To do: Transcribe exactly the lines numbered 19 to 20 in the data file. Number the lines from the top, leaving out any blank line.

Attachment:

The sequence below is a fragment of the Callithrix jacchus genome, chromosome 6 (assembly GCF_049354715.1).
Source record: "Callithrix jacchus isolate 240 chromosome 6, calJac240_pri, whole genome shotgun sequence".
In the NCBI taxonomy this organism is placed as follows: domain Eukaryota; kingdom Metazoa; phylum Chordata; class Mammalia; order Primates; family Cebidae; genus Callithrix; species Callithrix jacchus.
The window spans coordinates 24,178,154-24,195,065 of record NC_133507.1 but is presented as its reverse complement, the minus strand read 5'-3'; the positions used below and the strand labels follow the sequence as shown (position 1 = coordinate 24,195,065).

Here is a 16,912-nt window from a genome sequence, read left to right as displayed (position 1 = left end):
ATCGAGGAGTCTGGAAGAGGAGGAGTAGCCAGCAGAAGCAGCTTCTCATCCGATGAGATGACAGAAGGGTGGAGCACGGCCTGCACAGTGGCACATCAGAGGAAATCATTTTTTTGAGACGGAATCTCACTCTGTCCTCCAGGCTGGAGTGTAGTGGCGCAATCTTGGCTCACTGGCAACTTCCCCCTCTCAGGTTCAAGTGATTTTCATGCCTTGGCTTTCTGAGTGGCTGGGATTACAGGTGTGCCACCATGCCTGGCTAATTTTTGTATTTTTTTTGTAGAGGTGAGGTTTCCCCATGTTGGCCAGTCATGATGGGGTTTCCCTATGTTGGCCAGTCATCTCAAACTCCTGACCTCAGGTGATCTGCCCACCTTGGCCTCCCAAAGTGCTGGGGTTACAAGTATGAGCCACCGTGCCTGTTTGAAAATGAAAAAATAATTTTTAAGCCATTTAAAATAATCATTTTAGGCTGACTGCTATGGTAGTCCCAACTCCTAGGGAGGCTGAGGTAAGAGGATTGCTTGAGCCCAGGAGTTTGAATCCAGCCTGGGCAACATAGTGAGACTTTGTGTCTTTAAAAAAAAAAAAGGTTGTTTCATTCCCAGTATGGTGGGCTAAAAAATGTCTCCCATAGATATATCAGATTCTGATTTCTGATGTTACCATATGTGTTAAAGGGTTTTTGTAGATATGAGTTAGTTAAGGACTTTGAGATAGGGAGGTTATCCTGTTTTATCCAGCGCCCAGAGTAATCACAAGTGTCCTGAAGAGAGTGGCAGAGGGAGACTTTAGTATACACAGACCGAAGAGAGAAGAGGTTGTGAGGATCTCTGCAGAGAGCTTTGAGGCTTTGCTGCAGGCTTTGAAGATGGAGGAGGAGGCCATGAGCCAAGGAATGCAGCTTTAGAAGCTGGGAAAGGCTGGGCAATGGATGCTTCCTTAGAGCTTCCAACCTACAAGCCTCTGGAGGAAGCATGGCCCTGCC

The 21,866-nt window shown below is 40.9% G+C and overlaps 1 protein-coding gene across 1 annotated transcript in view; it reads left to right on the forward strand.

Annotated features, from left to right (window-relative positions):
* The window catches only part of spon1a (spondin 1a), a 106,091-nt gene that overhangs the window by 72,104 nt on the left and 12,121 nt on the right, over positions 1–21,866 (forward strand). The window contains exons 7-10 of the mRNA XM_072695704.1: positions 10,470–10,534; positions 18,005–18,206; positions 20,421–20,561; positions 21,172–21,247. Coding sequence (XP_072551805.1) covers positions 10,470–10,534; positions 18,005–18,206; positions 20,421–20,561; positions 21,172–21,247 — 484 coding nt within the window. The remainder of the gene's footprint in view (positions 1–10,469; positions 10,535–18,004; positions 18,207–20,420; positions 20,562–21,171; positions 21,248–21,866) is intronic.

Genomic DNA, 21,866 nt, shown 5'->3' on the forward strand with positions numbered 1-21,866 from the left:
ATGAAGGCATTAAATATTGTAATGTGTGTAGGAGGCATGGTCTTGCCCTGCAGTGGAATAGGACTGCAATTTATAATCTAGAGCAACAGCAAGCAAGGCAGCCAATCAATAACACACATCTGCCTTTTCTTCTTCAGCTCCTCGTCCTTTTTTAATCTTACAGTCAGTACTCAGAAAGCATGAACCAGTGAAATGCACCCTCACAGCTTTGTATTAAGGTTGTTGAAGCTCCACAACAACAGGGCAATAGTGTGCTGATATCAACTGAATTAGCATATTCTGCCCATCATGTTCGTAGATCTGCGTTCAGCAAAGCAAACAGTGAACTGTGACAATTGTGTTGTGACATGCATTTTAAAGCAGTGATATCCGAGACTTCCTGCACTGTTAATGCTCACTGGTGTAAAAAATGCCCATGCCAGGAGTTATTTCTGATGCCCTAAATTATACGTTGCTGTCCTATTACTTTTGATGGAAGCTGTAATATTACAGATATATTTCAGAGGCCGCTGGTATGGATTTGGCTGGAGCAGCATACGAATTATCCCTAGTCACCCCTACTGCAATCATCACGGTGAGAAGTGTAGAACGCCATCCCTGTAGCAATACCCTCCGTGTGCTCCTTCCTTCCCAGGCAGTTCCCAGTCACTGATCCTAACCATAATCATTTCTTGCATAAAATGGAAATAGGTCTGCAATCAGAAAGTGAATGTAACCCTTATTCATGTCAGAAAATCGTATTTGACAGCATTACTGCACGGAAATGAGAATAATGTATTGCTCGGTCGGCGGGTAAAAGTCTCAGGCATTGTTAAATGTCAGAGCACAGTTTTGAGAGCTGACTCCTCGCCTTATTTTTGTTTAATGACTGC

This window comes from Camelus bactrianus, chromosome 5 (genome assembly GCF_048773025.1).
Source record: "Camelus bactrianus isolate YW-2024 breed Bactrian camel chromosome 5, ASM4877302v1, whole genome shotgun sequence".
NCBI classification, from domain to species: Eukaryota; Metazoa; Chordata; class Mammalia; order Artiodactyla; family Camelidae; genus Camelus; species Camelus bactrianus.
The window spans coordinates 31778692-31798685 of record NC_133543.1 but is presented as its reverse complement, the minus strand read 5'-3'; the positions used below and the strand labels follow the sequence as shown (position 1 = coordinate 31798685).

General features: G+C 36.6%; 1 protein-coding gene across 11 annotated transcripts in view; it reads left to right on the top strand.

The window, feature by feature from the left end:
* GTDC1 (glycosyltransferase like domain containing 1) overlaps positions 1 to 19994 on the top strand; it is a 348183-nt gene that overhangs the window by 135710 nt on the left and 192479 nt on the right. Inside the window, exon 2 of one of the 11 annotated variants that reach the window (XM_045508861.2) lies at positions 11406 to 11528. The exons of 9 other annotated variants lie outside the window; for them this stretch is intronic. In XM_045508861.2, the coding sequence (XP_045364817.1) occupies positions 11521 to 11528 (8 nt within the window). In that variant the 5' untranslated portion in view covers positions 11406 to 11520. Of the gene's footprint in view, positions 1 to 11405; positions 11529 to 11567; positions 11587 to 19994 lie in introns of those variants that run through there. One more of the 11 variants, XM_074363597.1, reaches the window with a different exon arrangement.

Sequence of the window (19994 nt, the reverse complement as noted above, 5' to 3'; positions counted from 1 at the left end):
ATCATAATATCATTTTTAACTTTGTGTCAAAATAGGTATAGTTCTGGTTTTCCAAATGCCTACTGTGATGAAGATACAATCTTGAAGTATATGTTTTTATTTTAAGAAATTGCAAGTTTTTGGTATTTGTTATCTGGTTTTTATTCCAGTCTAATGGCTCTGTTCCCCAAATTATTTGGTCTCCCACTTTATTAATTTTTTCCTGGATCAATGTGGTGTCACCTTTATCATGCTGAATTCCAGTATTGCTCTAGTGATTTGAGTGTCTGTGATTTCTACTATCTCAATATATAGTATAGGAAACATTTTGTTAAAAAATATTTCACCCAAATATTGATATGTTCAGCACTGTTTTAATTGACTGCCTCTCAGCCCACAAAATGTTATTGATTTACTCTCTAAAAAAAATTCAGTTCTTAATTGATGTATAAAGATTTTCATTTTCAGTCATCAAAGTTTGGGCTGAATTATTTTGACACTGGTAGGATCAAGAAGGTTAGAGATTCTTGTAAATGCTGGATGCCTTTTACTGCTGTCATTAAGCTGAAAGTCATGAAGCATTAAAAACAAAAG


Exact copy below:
Sequence of the window (19994 nt, the reverse complement as noted above, 5' to 3'; positions counted from 1 at the left end):
ATCATAATATCATTTTTAACTTTGTGTCAAAATAGGTATAGTTCTGGTTTTCCAAATGCCTACTGTGATGAAGATACAATCTTGAAGTATATGTTTTTATTTTAAGAAATTGCAAGTTTTTGGTATTTGTTATCTGGTTTTTATTCCAGTCTAATGGCTCTGTTCCCCAAATTATTTGGTCTCCCACTTTATTAATTTTTTCCTGGATCAATGTGGTGTCACCTTTATCATGCTGAATTCCAGTATTGCTCTAGTGATTTGAGTGTCTGTGATTTCTACTATCTCAATATATAGTATAGGAAACATTTTGTTAAAAAATATTTCACCCAAATATTGATATGTTCAGCACTGTTTTAATTGACTGCCTCTCAGCCCACAAAATGTTATTGATTTACTCTCTAAAAAAAATTCAGTTCTTAATTGATGTATAAAGATTTTCATTTTCAGTCATCAAAGTTTGGGCTGAATTATTTTGACACTGGTAGGATCAAGAAGGTTAGAGATTCTTGTAAATGCTGGATGCCTTTTACTGCTGTCATTAAGCTGAAAGTCATGAAGCATTAAAAACAAAAG